Rise of Neurotechnology: Defend Against Brain Hackers Before It’s Too Late – Sputnik International

Posted: April 27, 2017 at 2:18 am

Tech

18:34 26.04.2017(updated 18:41 26.04.2017) Get short URL

Thoughtcrime, George Orwell's nightmare neologism, popularized byhis seminal work 1984, is the criminal act ofholding unspoken beliefs or doubts opposing or questioning authority.

In the fictional Airstrip One, the Thought Police could only detect thoughtcrime offenses byrigorously monitoring the population's outward actions and statements forthe slightest indications ofdissent and disloyalty every minute ofevery day although they had no way ofknowing what if any recalcitrant views remained unspoken. The private thoughts ofthe public remained unobserved.

Fast forward to2017, technological advances mean machines can feasibly know the contents ofan individual's mind and bydefinition, the privacy ofone's brain is underthreat asa result.

Scientists atthe University ofNebraska have developed a device that can tell an individual's political persuasion. Facebook'sBuilding 8project aims todevelop an application that allows individuals totype just bythinking. Brain imaging technologycould be rolled outin courts withinthe next decade. Consumer firms use "neuromarketing" techniques tounderstand consumer thoughts, and structure bespoke campaigns.

Swiss ethicists Marcello Ienca and Roberto Adorno, writing ina paper inthe journalLife Sciences, Society and Policy, view the burgeoning ofsuch neurological applications asa positive development which offers "unprecedented opportunities," and do not angst overneurotechnology "intricately embedded inour everyday life."

However, the pair are extremely concerned aboutthe degree towhich such tech is susceptible toabuse both fromwithin and without, from "malicious brain-hacking" and "hazardous uses ofmedical neurotechnology."

If a neuro device was successfully hacked, a third party could effectively eavesdrop onan individual's thoughts, cause physical and psychological damage and even delete or steal memories or ideas. There are also ethical and legal concerns overthe protection ofdata generated bythese devices that need tobe considered.

As a result, they believe there needs tobe redefinition ofthe idea ofmental integrity, and have proposed four new human rights laws the right tocognitive liberty, mental privacy, mental integrity and psychological continuity. They warn current techniques are already so sophisticated people's minds might be being read or interfered withwithout their knowledge. Such intrusions may not even necessarily involve coercion, but "unauthorized modifications" ofa person's "psychological continuity."

If adopted, these rights could forexample prevent individuals fromenforced technological enhancement inNovember 2016, US military scientists reported a procedure called transcranial direct current stimulation (tDCS) boosted the mental skills ofpersonnel, and there are suggestions it could become obligatory formembers ofthe armed forces intime.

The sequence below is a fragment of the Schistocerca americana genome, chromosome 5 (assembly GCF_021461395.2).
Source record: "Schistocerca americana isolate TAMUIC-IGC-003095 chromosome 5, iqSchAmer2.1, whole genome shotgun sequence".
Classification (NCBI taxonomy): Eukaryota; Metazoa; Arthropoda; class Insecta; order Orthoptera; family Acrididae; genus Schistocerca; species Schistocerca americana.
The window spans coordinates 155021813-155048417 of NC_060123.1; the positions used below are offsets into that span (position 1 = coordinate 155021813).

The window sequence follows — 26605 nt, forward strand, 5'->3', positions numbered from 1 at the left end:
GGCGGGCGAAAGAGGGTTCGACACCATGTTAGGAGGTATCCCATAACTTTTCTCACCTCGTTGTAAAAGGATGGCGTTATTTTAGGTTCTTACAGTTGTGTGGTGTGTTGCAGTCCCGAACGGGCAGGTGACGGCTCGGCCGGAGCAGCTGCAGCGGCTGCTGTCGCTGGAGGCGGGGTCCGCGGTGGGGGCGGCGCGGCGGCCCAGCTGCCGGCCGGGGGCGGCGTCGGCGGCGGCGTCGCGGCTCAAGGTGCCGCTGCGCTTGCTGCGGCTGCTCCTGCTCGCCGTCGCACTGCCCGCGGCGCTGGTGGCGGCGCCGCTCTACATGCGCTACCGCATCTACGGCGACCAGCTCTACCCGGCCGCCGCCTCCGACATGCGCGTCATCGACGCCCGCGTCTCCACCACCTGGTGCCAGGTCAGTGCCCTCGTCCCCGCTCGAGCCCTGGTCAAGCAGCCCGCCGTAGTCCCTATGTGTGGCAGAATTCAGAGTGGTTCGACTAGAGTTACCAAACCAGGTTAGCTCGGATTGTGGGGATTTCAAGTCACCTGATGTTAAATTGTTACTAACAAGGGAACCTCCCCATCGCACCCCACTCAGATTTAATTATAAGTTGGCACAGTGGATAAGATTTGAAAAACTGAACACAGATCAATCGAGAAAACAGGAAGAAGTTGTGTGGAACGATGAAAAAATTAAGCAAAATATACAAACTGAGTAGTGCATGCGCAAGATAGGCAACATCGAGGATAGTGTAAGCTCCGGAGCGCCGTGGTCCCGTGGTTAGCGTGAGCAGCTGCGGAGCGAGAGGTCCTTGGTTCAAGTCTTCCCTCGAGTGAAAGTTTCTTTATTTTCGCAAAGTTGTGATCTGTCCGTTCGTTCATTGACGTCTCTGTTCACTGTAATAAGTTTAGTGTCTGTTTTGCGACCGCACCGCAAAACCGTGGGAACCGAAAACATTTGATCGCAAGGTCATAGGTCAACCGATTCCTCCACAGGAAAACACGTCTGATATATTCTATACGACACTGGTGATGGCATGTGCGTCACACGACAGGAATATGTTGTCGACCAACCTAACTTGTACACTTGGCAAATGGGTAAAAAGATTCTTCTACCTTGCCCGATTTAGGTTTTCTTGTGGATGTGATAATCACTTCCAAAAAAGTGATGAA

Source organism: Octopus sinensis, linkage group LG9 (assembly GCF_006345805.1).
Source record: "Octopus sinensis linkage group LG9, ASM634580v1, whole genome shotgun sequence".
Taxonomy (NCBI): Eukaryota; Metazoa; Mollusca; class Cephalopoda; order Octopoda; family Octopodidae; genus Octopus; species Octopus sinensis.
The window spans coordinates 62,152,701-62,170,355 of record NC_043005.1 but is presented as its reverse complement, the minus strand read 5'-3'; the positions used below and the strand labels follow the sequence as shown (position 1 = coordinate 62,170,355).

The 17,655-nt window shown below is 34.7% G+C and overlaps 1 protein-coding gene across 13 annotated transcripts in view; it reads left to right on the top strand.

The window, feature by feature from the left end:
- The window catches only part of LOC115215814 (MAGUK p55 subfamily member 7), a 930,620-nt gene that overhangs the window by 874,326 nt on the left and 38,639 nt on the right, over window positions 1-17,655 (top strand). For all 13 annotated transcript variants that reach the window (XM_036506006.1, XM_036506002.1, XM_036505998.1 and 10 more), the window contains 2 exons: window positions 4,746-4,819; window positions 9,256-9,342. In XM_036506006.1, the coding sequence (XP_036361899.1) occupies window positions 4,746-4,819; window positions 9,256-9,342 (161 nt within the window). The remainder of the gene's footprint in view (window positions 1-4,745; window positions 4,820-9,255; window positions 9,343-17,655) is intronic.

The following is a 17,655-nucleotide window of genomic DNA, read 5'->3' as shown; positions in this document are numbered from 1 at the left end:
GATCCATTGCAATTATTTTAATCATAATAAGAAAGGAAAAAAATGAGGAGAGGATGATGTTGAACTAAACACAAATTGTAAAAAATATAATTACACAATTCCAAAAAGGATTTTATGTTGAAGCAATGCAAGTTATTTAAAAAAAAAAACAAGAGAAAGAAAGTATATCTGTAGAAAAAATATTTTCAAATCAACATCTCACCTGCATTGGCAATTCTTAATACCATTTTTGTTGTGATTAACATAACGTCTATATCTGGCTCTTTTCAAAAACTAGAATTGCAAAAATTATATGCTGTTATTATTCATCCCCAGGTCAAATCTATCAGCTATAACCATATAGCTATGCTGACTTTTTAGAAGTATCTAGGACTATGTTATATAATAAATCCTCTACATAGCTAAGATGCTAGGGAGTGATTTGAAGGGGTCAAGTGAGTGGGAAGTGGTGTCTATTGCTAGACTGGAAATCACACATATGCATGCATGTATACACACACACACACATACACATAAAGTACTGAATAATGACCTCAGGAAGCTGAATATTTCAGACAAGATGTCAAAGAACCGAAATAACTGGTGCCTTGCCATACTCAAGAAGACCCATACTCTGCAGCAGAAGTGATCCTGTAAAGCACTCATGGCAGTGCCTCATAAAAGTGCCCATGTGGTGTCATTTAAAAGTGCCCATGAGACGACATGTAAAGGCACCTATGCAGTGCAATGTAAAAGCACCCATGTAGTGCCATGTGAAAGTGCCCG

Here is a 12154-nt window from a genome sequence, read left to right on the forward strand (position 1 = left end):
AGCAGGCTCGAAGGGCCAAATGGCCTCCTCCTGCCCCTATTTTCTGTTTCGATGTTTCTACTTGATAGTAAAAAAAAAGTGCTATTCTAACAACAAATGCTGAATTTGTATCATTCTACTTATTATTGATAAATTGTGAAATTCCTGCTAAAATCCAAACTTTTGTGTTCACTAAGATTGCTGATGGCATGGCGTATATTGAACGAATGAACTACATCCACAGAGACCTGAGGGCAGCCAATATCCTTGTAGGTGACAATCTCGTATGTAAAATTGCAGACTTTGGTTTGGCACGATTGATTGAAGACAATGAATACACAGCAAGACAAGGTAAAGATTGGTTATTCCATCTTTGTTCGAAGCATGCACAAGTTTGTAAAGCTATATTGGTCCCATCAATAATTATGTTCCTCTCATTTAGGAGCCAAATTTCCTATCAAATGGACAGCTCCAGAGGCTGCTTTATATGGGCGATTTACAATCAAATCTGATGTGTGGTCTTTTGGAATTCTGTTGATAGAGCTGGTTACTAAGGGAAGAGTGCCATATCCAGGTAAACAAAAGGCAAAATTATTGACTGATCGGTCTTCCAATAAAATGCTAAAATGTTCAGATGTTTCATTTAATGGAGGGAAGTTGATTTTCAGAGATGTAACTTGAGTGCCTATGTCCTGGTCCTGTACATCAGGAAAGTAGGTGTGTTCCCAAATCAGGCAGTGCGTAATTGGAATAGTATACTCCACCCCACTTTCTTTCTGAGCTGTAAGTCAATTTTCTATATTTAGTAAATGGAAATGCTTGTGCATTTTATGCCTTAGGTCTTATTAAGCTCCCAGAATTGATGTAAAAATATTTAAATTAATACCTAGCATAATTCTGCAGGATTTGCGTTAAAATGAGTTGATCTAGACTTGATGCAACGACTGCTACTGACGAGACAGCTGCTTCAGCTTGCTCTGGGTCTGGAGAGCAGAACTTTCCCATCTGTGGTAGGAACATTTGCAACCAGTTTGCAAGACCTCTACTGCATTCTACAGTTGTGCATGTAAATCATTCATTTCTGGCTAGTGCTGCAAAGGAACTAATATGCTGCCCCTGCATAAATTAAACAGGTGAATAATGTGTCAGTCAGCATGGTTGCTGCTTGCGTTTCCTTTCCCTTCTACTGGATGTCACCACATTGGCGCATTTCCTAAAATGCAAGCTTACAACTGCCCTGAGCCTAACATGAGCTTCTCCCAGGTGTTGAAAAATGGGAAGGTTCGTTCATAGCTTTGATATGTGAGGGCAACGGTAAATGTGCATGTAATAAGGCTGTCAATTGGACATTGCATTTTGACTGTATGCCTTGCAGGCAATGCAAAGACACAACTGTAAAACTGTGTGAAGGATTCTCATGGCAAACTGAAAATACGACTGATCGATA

"The mind is considered tobe the last refuge ofpersonal freedom and self-determination, butadvances inneural engineering, brain imaging andneurotechnologyput the freedom ofthe mind atrisk. Our proposed laws would give people the right torefuse coercive and invasive neurotechnology, protect the privacy ofdata collected byneurotechnology, and protect the physical and psychological aspects ofthe mind fromdamage bythe misuse ofneurotechnology," the authors write.

Presently, international human rights law do not mention neuroscience, although advances inbiomedicine, such asthose inrespect ofhuman genes, have often been entangled withlaws. The authors acknowledge that despiteseismic developments inneurotechnology, it is still perhaps premature toworry aboutmental hackers infiltrating people's minds and making offwith their bank details. Still, they believe it's best toget thinking aboutthese eventualities now, and ensure protections are inplace beforesuch things can and do happen, rather thanafter. As they make clear, humans cannot afford fortheir tobe lag beforesecurity measures are implemented.

"Science-fiction can teach us a lot aboutthe potential threat oftechnology. Neurotechnology featured infamous stories has insome cases already become a reality, while others are inching ever closer, or exist asmilitary and commercial prototypes. We need tobe prepared todeal withthe impact these technologies will have onour personal freedom. It's always too early toassess a technology untilit's suddenly too late," the authors concluded.

The researchers' suggestions are likely not tofall ondeaf ears. Many ofthe firms involved inneurotechnology are extremely sensitive aboutthe ethical implications oftheir work.

In unveiling Building 8, Facebook were quick tostress the division's products would not invade an individual's thoughts a concern that is heightened inFacebook's case, given the existing privacy issues surrounding the social network. Moreover, it has pledged toassemble an independent Ethical, Legal and Social Implications panel tooversee its developments. Institutional review boards ensure test subjects aren't being abused and research is being done assafely aspossible.

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Rise of Neurotechnology: Defend Against Brain Hackers Before It's Too Late - Sputnik International

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